The twenty-third tropical cyclone of the Southern Pacific tropical cyclone season has developed near the Solomon Islands and strengthened into Tropical Storm Ita on April 5. NASA satellite imagery showed the center of circulation just southwest of Sudest Island. Sudest is a volcanic island within Milne Bay Province of Papua New Guinea.
On April 5 at 2100 UTC/5:00 p.m. EDT, Ita formed in the Coral Sea, about 599 nautical miles east-northeast of Cairns, Australia, and was moving to the west-southwestward at 5 knots/5.7 mph/9.2 kph. At that time, maximum sustained winds were near 45 knots/51.7 mph/83 kph.
NASA's Terra satellite MODIS instrument captured this image of Tropical Cyclone Ita on April 6. The image shows strong thunderstorms surrounding the tightly-wrapped center of circulation, just southeast of Sudest Island.
Image Credit: NASA Goddard MODIS Rapid Response Team
Satellite data on April 5 showed that strong convection (and developing thunderstorms) were along both the southern and eastern quadrants of the newborn storm.
On April 6, when NASA's Terra satellite passed over Ita the Moderate Resolution Imaging Spectroradiometer (MODIS) instrument captured a visible image of the storm. The image was created by NASA's MODIS Rapid Response Team at the NASA Goddard Space Flight Center in Greenbelt, Md.
The MODIS image showed strong thunderstorms surrounding the tightly-wrapped center of circulation, just southeast of Sudest Island. Bands of thunderstorms were wrapping into the center from the north and east, and from the southwest.
At 1200 UTC/8 a.m. EDT/10 p.m. local time (Brisbane/Australia) on April 7, Tropical Cyclone Ita was located over the northern Coral Sea near latitude 12.1 south and longitude 153.4 east, about 532 nautical miles/612.2 miles/985.3 km northeast of Cairns, Queensland. Maximum sustained winds were near 45 knots/51.7 mph/83.3 kph.
The Joint Typhoon Warning Center (JTWC) expects Ita to move to the west then southwest over the next several days. JTWC forecasters expect Ita to make landfall in the northeastern Cape York Peninsula of Queensland, Australia around April 11. Currently there are no watches posted yet, but the Australian Bureau of Meteorology noted that Ita could begin affecting the Queensland coast on Wednesday, April 9.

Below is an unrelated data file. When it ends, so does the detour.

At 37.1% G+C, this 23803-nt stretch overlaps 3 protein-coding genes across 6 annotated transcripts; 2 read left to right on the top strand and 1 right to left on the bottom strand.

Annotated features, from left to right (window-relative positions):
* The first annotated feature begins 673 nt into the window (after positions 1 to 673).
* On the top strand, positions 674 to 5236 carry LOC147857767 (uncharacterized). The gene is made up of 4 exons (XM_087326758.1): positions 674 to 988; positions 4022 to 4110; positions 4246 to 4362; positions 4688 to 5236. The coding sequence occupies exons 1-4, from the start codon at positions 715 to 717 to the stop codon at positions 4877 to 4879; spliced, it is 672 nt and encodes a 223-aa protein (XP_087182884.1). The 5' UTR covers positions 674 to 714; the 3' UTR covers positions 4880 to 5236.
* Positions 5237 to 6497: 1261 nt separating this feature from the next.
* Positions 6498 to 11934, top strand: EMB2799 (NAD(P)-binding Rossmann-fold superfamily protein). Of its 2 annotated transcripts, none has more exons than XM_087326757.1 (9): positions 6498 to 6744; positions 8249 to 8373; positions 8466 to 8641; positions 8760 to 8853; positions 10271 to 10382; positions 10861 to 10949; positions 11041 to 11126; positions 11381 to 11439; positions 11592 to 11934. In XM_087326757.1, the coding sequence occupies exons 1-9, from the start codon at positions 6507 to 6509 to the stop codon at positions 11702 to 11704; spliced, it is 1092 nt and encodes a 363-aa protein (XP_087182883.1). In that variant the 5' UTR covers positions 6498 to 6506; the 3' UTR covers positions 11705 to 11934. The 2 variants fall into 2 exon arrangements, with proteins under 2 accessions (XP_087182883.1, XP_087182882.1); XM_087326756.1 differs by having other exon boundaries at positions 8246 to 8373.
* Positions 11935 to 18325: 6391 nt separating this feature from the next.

Text credit: Rob Gutro
NASA's Goddard Space Flight Center
Rob Gutro | EurekAlert!
Unexpected information about Earth's climate history from Yellow River sediment
09.10.2015 | Uppsala University
09.10.2015 | Schweizerischer Nationalfonds SNF
Nondestructive material testing (NDT) is a fast and effective way to analyze the quality of a product during the manufacturing process. Because defective materials can lead to malfunctioning finished products, NDT is an essential quality assurance measure, especially in the manufacture of safety-critical components such as automotive B-pillars. NDT examines the quality without damaging the component or modifying the surface of the material. At this year's Blechexpo trade fair in Stuttgart, Fraunhofer IZFP will have an exhibit that demonstrates the nondestructive testing of high-strength automotive body parts using 3MA. The measurement results are available in a matter of seconds.
To minimize vehicle weight and fuel consumption while providing the highest level of crash safety, automotive bodies are reinforced with elements made from...
The MICADO camera, a first light instrument for the European Extremely Large Telescope (E-ELT), has entered a new phase in the project: by agreeing to a Memorandum of Understanding, the partners in Germany, France, the Netherlands, Austria, and Italy, have all confirmed their participation. Following this milestone, the project's transition into its preliminary design phase was approved at a kick-off meeting held in Vienna. Two weeks earlier, on September 18, the consortium and the European Southern Observatory (ESO), which is building the telescope, have signed the corresponding collaboration agreement.
As the first dedicated camera for the E-ELT, MICADO will equip the giant telescope with a capability for diffraction-limited imaging at near-infrared...
Self-driving cars will be on our streets in the foreseeable future. In Graz, research is currently dedicated to an innovative driver assistance system that takes over control if there is a danger of collision. It was nature that inspired Dr Manfred Hartbauer from the Institute of Zoology at the University of Graz: in dangerous traffic situations, migratory locusts react around ten times faster than humans. Working together with an interdisciplinary team, Hartbauer is investigating an affordable collision detector that is equipped with artificial locust eyes and can recognise potential crashes in time, during both day and night.
Inspired by insects
An interdisciplinary team of researchers has built the first prototype of a miniature particle accelerator that uses terahertz radiation instead of radio...
At present, tiny magnetic whirls – so called skyrmions – are discussed as promising candidates for bits in future robust and compact data storage devices. At...
01.10.2015 | Event News
30.09.2015 | Event News
17.09.2015 | Event News
09.10.2015 | Earth Sciences
09.10.2015 | Life Sciences
09.10.2015 | Life Sciences